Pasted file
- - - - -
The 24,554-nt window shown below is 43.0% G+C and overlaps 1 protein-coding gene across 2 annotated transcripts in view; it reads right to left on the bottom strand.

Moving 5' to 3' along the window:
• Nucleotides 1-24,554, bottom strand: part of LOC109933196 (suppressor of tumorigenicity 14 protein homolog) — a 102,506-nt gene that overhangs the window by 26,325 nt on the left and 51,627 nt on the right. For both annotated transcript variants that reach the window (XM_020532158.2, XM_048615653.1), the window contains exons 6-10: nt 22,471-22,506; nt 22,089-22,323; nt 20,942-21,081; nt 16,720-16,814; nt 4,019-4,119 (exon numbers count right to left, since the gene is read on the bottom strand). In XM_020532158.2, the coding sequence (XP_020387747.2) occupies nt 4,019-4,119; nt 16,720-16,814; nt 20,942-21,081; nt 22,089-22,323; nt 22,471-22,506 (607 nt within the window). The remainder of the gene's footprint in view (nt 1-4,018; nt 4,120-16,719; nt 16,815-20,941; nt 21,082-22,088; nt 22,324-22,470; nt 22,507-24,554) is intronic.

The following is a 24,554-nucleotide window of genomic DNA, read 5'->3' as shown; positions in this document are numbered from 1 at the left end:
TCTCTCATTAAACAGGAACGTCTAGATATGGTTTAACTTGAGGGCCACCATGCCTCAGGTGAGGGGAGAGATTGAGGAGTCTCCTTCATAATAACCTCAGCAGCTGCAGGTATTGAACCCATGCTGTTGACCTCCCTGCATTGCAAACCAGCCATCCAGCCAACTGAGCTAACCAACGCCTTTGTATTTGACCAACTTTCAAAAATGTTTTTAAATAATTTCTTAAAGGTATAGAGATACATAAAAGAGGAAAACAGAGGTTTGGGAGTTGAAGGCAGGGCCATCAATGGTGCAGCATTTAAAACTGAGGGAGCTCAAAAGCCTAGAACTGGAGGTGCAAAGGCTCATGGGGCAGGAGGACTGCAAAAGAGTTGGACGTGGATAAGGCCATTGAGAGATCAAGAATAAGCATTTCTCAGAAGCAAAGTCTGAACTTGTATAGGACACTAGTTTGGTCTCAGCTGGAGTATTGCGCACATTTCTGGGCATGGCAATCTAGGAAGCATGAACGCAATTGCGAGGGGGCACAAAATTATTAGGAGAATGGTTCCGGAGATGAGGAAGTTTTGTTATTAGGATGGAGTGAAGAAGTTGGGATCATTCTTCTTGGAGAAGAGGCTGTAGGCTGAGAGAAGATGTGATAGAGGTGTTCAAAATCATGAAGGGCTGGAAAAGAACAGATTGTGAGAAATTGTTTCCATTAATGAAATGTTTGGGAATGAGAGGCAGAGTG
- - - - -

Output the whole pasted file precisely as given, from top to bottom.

The 24,554-nt window shown below is 43.0% G+C and overlaps 1 protein-coding gene across 2 annotated transcripts in view; it reads right to left on the bottom strand.

Moving 5' to 3' along the window:
• Nucleotides 1-24,554, bottom strand: part of LOC109933196 (suppressor of tumorigenicity 14 protein homolog) — a 102,506-nt gene that overhangs the window by 26,325 nt on the left and 51,627 nt on the right. For both annotated transcript variants that reach the window (XM_020532158.2, XM_048615653.1), the window contains exons 6-10: nt 22,471-22,506; nt 22,089-22,323; nt 20,942-21,081; nt 16,720-16,814; nt 4,019-4,119 (exon numbers count right to left, since the gene is read on the bottom strand). In XM_020532158.2, the coding sequence (XP_020387747.2) occupies nt 4,019-4,119; nt 16,720-16,814; nt 20,942-21,081; nt 22,089-22,323; nt 22,471-22,506 (607 nt within the window). The remainder of the gene's footprint in view (nt 1-4,018; nt 4,120-16,719; nt 16,815-20,941; nt 21,082-22,088; nt 22,324-22,470; nt 22,507-24,554) is intronic.

The following is a 24,554-nucleotide window of genomic DNA, read 5'->3' as shown; positions in this document are numbered from 1 at the left end:
TCTCTCATTAAACAGGAACGTCTAGATATGGTTTAACTTGAGGGCCACCATGCCTCAGGTGAGGGGAGAGATTGAGGAGTCTCCTTCATAATAACCTCAGCAGCTGCAGGTATTGAACCCATGCTGTTGACCTCCCTGCATTGCAAACCAGCCATCCAGCCAACTGAGCTAACCAACGCCTTTGTATTTGACCAACTTTCAAAAATGTTTTTAAATAATTTCTTAAAGGTATAGAGATACATAAAAGAGGAAAACAGAGGTTTGGGAGTTGAAGGCAGGGCCATCAATGGTGCAGCATTTAAAACTGAGGGAGCTCAAAAGCCTAGAACTGGAGGTGCAAAGGCTCATGGGGCAGGAGGACTGCAAAAGAGTTGGACGTGGATAAGGCCATTGAGAGATCAAGAATAAGCATTTCTCAGAAGCAAAGTCTGAACTTGTATAGGACACTAGTTTGGTCTCAGCTGGAGTATTGCGCACATTTCTGGGCATGGCAATCTAGGAAGCATGAACGCAATTGCGAGGGGGCACAAAATTATTAGGAGAATGGTTCCGGAGATGAGGAAGTTTTGTTATTAGGATGGAGTGAAGAAGTTGGGATCATTCTTCTTGGAGAAGAGGCTGTAGGCTGAGAGAAGATGTGATAGAGGTGTTCAAAATCATGAAGGGCTGGAAAAGAACAGATTGTGAGAAATTGTTTCCATTAATGAAATGTTTGGGAATGAGAGGCAGAGTG